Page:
"All cause-related marketing is incentives." Milton Friedman, the late economist said that. OK, not really. He said to be an economist is to believe that incentives work. So call me an economist.
[Somebody please tell me where I can find the real quote. I seem to remember it but haven’t been able to track it down.]
Whether or not I’m remembering it right, it’s certainly true that cause-related marketing is based on the premise that incentives work.
We when think of those incentives, especially in the wake of the criticism surrounding RED, we tend to think that the incentives work only to encourage consumption. That’s only sometimes the case.
Rocky Mountain Power, an electrical utility that serves the U.S. states of Utah, Wyoming, and Idaho sent out this cause marketing driven offer in fall 2006. The offer goes like this: sign up for their Cool Keeper plan and the company installs a device on the air conditioner at your home or office which allows Rocky Mountain Power to shut down your air conditioner when electrical demand peaks.
If you signed up during the promotional period, Rocky Mountain Power sent a check for $25 to the school of your choice. Rocky Mountain Power also credits your account $20 once a year for as long as you participate.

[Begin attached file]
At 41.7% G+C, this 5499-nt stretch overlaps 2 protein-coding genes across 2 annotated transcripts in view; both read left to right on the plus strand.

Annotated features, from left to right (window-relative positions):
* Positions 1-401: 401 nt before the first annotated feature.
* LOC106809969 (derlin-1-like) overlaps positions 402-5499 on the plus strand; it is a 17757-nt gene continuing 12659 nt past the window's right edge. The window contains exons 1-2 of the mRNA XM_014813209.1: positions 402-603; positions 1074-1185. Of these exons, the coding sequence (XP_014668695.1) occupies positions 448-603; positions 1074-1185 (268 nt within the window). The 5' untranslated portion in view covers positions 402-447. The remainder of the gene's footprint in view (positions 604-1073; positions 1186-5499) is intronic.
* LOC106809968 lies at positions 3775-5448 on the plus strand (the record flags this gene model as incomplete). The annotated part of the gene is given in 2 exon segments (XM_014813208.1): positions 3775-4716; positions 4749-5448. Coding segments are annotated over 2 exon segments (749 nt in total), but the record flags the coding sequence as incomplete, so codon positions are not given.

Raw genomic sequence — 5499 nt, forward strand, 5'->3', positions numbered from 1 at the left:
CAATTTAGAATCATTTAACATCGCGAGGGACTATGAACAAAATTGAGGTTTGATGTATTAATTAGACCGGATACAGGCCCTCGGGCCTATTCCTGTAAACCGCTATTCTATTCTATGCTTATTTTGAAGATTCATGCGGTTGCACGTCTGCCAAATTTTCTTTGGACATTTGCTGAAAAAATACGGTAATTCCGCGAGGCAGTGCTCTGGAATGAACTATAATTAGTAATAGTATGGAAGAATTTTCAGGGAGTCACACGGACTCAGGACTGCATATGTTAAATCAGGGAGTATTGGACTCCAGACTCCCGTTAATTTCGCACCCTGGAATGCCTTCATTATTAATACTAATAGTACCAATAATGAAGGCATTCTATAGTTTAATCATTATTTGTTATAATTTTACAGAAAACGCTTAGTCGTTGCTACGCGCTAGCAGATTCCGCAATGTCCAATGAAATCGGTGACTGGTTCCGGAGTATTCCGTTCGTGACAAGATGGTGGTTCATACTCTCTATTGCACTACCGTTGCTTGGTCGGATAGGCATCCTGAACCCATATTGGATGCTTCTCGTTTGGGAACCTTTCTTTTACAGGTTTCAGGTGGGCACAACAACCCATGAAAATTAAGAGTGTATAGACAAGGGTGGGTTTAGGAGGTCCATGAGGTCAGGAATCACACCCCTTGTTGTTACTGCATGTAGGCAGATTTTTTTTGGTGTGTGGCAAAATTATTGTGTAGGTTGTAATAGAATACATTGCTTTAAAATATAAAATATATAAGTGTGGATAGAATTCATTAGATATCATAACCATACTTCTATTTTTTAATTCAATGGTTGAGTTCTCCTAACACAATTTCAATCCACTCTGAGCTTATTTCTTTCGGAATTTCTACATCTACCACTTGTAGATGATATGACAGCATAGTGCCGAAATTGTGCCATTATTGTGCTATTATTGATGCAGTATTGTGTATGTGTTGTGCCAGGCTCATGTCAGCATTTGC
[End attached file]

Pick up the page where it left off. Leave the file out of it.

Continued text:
The American West gets quite hot in the summer and air conditioners are almost universal. Ergo, power demand peaks during July and August, the hottest months of the year. Rocky Mountain Power could build more electrical generation capacity into their system to meet that peak demand, but instead they encourage a kind of conservation using cause-related marketing.
This isn’t energy conservation cause marketing in the sense that people are being incentivized to use less power, per se. Instead, customers are being induced to allow Rocky Mountain Power to temper demand so that the company avoids or at least forestalls the time when it has to build more power plants.
In the States, building a power plant these days… even in sparsely-settled areas… is a crapshoot; it takes a long time to secure the permits and it’s expensive, never mind the environmental costs. In effect, Rocky Mountain Power is sharing with its customers some of the cost-savings it enjoys by not building more power plants.
Rocky Mountain Power could have chosen almost any cause for this campaign but choosing schools helps ensure wide participation; everybody is near a school. The mailing included a list of all Utah schools, so the campaign is almost idiot-proof.
The donation amounts are clear and the materials are quite good. The addition of the color photo of the girl in the classroom is a nice touch. The website is helpful and the name, “Cool Keeper,” suggests the American idiom ‘keep your cool,’ which means to ‘remain calm.’
No wonder Milton Friedman said, “Cool Keeper’s use of incentives is proof that cause-related marketing can work in many settings.”
OK, I made up that quote, too.
Labels: Cool Keeper, Milton Friedman, Red Campaign, Rocky Mountain Power